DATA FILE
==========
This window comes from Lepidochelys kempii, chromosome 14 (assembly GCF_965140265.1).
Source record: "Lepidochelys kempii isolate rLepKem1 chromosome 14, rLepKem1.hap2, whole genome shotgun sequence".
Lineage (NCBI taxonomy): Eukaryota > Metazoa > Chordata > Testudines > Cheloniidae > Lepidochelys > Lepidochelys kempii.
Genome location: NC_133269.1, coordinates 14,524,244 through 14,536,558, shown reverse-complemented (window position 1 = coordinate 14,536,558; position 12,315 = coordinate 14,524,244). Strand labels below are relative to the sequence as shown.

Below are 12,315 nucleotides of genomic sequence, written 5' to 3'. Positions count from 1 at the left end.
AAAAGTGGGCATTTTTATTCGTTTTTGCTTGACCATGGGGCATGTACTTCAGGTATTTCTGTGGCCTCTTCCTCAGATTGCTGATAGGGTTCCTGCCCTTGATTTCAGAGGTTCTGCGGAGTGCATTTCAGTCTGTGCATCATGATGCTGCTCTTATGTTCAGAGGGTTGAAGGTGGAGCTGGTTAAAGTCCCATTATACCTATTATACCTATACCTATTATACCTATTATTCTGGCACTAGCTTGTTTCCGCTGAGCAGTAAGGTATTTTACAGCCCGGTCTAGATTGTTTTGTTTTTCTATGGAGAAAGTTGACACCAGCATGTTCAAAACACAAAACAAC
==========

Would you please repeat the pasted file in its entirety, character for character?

This window comes from Lepidochelys kempii, chromosome 14 (assembly GCF_965140265.1).
Source record: "Lepidochelys kempii isolate rLepKem1 chromosome 14, rLepKem1.hap2, whole genome shotgun sequence".
Lineage (NCBI taxonomy): Eukaryota > Metazoa > Chordata > Testudines > Cheloniidae > Lepidochelys > Lepidochelys kempii.
Genome location: NC_133269.1, coordinates 14,524,244 through 14,536,558, shown reverse-complemented (window position 1 = coordinate 14,536,558; position 12,315 = coordinate 14,524,244). Strand labels below are relative to the sequence as shown.

Below are 12,315 nucleotides of genomic sequence, written 5' to 3'. Positions count from 1 at the left end.
AAAAGTGGGCATTTTTATTCGTTTTTGCTTGACCATGGGGCATGTACTTCAGGTATTTCTGTGGCCTCTTCCTCAGATTGCTGATAGGGTTCCTGCCCTTGATTTCAGAGGTTCTGCGGAGTGCATTTCAGTCTGTGCATCATGATGCTGCTCTTATGTTCAGAGGGTTGAAGGTGGAGCTGGTTAAAGTCCCATTATACCTATTATACCTATACCTATTATACCTATTATTCTGGCACTAGCTTGTTTCCGCTGAGCAGTAAGGTATTTTACAGCCCGGTCTAGATTGTTTTGTTTTTCTATGGAGAAAGTTGACACCAGCATGTTCAAAACACAAAACAAC